Or rather so goes life without God.  With God, what you once thought was happiness turns out to be nothing.  Through communion with Christ you are fueled from within by the source of all goodness, beauty and love.  Whereas those who seek happiness on their own are left trying to catch the wind, the Christian is transformed by the light of the spiritual world and is tied to that light for all eternity.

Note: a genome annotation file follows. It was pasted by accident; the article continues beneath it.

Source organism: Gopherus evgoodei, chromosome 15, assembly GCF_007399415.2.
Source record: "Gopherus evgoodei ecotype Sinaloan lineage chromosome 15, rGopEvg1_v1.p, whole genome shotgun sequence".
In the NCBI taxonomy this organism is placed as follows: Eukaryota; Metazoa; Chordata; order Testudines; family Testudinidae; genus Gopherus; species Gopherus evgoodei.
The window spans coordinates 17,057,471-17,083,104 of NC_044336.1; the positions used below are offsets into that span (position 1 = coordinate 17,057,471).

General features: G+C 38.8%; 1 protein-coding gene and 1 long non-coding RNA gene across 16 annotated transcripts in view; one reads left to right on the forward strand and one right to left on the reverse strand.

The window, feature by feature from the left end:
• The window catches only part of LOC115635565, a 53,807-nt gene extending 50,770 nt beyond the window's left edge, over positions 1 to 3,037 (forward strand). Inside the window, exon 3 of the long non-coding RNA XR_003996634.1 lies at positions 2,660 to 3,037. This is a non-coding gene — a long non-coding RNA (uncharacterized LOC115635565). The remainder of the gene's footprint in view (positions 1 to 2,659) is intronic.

Before becoming a Catholic I had spent most of my years as an Anglican. (I now consider the Anglican Church and other liberal protestant denominations to be  Christianity Lite made with aspartame. A polite, watered-down, diet version of real Christianity. )  I then spent a short time as something of an agnostic. Then about five or six years ago I spent some serious time on the question of whether or not God does exist.  All logic, reason, wisdom and evidence indicate that He certainly does exist, and I became a Deist. I mention this because it’s important to note how different Christianity is to all other religions. When I was a deist I think that my spiritual experience in regard to the Deity was similar to what non-Christians experience (whether from other religions or the “I’m spiritual but not religious” crowd). It was similar in the respect that I saw God as the creator of all things.  What I didn’t have, was what only Christians have : a personal saviour.  Without Jesus Christ, the concept of God remains largely that – a concept. To me God was some inexplicable, and impersonal force unconcerned with the petty tribulations of my life. Now as a confirmed Roman Catholic I can feel God’s presence all the time, and know that to Him my life is as important as any other.  It is Christ’s perpetual vigil which now brings me happiness.